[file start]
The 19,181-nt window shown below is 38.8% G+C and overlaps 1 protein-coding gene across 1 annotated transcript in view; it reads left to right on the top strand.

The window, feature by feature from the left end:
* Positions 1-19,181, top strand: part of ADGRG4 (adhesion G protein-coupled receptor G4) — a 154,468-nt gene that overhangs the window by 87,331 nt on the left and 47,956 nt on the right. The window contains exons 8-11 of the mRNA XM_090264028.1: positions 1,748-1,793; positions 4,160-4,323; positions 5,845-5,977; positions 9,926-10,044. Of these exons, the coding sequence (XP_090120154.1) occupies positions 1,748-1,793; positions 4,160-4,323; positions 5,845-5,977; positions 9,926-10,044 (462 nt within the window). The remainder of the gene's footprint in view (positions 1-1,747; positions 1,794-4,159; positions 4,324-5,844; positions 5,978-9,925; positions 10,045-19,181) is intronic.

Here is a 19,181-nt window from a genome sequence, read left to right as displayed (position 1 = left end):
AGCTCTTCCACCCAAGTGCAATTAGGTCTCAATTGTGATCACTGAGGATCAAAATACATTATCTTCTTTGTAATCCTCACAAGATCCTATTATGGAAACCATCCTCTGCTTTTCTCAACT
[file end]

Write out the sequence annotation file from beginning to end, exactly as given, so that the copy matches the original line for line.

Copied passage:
The 19,181-nt window shown below is 38.8% G+C and overlaps 1 protein-coding gene across 1 annotated transcript in view; it reads left to right on the top strand.

The window, feature by feature from the left end:
* Positions 1-19,181, top strand: part of ADGRG4 (adhesion G protein-coupled receptor G4) — a 154,468-nt gene that overhangs the window by 87,331 nt on the left and 47,956 nt on the right. The window contains exons 8-11 of the mRNA XM_090264028.1: positions 1,748-1,793; positions 4,160-4,323; positions 5,845-5,977; positions 9,926-10,044. Of these exons, the coding sequence (XP_090120154.1) occupies positions 1,748-1,793; positions 4,160-4,323; positions 5,845-5,977; positions 9,926-10,044 (462 nt within the window). The remainder of the gene's footprint in view (positions 1-1,747; positions 1,794-4,159; positions 4,324-5,844; positions 5,978-9,925; positions 10,045-19,181) is intronic.

Here is a 19,181-nt window from a genome sequence, read left to right as displayed (position 1 = left end):
AGCTCTTCCACCCAAGTGCAATTAGGTCTCAATTGTGATCACTGAGGATCAAAATACATTATCTTCTTTGTAATCCTCACAAGATCCTATTATGGAAACCATCCTCTGCTTTTCTCAACT